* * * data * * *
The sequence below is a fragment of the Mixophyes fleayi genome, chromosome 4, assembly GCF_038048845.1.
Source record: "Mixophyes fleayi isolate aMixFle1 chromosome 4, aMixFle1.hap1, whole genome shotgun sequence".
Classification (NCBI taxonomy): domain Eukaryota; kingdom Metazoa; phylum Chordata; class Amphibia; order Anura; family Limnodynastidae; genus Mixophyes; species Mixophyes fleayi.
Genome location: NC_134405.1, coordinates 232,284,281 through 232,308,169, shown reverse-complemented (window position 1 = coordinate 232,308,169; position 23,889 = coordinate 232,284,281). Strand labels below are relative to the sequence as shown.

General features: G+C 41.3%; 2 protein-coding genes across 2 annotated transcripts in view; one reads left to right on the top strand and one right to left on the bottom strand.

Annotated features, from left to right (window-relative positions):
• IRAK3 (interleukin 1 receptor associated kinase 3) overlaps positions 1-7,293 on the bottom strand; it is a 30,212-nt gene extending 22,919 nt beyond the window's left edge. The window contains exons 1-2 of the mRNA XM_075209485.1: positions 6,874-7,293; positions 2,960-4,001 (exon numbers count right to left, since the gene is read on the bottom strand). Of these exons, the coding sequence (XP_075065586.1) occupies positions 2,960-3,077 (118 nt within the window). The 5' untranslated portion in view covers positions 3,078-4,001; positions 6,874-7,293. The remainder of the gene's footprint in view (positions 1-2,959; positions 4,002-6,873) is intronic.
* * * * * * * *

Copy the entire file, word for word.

The sequence below is a fragment of the Mixophyes fleayi genome, chromosome 4, assembly GCF_038048845.1.
Source record: "Mixophyes fleayi isolate aMixFle1 chromosome 4, aMixFle1.hap1, whole genome shotgun sequence".
Classification (NCBI taxonomy): domain Eukaryota; kingdom Metazoa; phylum Chordata; class Amphibia; order Anura; family Limnodynastidae; genus Mixophyes; species Mixophyes fleayi.
Genome location: NC_134405.1, coordinates 232,284,281 through 232,308,169, shown reverse-complemented (window position 1 = coordinate 232,308,169; position 23,889 = coordinate 232,284,281). Strand labels below are relative to the sequence as shown.

General features: G+C 41.3%; 2 protein-coding genes across 2 annotated transcripts in view; one reads left to right on the top strand and one right to left on the bottom strand.

Annotated features, from left to right (window-relative positions):
• IRAK3 (interleukin 1 receptor associated kinase 3) overlaps positions 1-7,293 on the bottom strand; it is a 30,212-nt gene extending 22,919 nt beyond the window's left edge. The window contains exons 1-2 of the mRNA XM_075209485.1: positions 6,874-7,293; positions 2,960-4,001 (exon numbers count right to left, since the gene is read on the bottom strand). Of these exons, the coding sequence (XP_075065586.1) occupies positions 2,960-3,077 (118 nt within the window). The 5' untranslated portion in view covers positions 3,078-4,001; positions 6,874-7,293. The remainder of the gene's footprint in view (positions 1-2,959; positions 4,002-6,873) is intronic.